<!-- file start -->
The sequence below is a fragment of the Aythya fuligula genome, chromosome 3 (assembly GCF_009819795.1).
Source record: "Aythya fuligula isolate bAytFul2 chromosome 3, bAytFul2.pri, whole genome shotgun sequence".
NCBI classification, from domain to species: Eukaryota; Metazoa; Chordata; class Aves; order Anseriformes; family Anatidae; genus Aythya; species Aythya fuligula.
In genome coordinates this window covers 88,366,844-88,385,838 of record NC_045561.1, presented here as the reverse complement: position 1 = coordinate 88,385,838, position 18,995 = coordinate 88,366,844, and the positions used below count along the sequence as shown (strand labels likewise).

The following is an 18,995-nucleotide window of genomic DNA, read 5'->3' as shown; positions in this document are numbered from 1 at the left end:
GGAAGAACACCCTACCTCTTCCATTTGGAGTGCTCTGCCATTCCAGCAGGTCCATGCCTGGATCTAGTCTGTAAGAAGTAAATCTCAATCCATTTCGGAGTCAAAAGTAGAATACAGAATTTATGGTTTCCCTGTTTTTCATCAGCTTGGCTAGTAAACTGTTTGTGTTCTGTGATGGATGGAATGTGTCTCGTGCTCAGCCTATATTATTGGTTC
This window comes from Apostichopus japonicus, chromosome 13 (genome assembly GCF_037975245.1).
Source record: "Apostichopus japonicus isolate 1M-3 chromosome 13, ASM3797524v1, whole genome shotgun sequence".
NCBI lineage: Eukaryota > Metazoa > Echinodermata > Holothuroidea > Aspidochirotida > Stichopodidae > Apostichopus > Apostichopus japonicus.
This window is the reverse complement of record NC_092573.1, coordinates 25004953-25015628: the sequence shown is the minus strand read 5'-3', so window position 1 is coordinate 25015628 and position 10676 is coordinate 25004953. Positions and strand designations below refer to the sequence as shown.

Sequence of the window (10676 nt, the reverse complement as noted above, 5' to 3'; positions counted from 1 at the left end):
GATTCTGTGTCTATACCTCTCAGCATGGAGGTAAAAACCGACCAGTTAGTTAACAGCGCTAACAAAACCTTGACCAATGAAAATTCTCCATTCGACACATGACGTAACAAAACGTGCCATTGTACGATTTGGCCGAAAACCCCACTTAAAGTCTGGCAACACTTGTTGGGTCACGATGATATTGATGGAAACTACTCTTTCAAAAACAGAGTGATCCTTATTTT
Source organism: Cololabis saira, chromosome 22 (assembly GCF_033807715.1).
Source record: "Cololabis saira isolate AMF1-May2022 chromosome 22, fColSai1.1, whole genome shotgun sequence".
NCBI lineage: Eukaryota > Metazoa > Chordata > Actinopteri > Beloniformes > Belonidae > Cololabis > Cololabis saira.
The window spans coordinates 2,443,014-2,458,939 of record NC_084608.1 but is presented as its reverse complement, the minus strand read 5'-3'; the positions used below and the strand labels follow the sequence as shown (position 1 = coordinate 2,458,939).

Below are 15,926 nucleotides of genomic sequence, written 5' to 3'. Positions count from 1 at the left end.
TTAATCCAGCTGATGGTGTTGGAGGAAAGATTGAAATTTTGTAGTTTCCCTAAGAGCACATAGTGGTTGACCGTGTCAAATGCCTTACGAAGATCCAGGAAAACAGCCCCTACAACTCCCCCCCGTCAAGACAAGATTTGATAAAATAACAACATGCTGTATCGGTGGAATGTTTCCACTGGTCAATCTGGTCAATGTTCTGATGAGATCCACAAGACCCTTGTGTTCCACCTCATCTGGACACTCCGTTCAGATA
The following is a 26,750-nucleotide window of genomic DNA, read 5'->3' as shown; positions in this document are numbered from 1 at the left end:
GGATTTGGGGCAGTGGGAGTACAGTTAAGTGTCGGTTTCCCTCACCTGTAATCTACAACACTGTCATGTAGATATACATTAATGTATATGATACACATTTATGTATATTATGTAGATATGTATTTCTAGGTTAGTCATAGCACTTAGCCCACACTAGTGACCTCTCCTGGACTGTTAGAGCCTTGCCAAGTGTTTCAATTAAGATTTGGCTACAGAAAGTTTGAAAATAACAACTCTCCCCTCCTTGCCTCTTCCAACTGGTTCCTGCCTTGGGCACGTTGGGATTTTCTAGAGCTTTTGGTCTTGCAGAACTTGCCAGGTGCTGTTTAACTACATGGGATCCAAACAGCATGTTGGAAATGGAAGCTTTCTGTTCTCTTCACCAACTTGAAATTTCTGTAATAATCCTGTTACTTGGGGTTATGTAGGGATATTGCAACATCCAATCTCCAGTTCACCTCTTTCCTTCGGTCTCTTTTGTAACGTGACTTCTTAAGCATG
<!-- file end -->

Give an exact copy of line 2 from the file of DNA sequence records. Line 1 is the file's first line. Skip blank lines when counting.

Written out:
Source record: "Aythya fuligula isolate bAytFul2 chromosome 3, bAytFul2.pri, whole genome shotgun sequence".